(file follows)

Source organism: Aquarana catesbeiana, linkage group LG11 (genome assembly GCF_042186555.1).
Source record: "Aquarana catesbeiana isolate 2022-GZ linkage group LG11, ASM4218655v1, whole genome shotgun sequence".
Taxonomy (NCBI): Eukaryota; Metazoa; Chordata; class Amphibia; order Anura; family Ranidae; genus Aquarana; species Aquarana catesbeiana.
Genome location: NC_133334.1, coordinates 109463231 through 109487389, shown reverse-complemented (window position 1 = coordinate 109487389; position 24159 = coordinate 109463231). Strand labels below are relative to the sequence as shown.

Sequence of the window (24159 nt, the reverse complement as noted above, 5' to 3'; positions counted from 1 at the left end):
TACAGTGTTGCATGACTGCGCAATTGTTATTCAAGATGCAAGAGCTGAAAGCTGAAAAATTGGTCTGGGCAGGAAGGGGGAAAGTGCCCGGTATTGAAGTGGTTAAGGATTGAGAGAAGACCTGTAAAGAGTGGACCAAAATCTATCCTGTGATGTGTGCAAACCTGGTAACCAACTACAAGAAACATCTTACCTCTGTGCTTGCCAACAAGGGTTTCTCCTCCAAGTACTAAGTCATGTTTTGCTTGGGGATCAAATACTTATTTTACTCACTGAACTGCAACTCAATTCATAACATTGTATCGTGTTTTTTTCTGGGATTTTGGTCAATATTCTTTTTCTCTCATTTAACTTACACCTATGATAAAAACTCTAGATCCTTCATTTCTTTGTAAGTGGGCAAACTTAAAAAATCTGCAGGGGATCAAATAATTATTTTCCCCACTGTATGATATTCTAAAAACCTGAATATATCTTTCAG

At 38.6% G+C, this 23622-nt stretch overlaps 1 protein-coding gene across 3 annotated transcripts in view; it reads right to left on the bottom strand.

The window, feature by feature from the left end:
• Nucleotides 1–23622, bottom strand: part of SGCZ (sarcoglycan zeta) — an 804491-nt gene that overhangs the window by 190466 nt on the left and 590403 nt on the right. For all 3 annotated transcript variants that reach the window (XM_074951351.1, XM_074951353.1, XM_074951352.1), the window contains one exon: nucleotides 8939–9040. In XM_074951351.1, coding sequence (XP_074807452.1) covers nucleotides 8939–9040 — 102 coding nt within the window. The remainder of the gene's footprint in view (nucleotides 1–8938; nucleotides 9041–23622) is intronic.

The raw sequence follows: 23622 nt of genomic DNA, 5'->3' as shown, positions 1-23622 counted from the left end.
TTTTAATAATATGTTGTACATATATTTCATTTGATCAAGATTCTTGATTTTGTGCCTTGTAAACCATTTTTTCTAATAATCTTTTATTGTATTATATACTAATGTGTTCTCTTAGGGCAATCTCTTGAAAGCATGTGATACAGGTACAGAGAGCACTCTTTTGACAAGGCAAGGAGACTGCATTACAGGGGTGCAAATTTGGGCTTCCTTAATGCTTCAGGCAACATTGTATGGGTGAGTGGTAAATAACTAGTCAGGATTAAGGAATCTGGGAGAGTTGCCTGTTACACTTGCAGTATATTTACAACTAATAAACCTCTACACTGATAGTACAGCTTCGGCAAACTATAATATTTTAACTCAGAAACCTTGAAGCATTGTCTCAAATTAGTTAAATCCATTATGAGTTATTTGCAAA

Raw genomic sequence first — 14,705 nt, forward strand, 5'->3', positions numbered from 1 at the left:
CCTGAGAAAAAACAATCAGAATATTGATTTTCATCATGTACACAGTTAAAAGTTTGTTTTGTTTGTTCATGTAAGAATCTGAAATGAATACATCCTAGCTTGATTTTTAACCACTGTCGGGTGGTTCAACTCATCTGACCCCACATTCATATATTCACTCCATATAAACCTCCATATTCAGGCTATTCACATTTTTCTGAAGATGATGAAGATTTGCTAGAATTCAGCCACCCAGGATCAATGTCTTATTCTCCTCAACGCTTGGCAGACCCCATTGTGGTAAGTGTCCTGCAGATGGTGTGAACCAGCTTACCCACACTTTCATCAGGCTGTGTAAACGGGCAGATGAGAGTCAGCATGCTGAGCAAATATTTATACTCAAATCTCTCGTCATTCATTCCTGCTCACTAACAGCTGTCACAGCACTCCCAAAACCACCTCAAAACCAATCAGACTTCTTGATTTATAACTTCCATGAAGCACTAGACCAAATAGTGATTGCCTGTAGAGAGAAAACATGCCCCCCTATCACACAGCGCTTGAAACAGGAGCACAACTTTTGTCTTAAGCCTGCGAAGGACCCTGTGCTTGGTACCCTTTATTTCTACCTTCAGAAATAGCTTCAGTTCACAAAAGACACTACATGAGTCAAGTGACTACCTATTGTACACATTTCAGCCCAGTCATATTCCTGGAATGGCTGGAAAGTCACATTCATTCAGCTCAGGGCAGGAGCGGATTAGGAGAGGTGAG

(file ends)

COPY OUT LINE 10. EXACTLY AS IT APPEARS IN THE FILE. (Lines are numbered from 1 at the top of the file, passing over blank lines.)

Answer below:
The raw sequence follows: 23622 nt of genomic DNA, 5'->3' as shown, positions 1-23622 counted from the left end.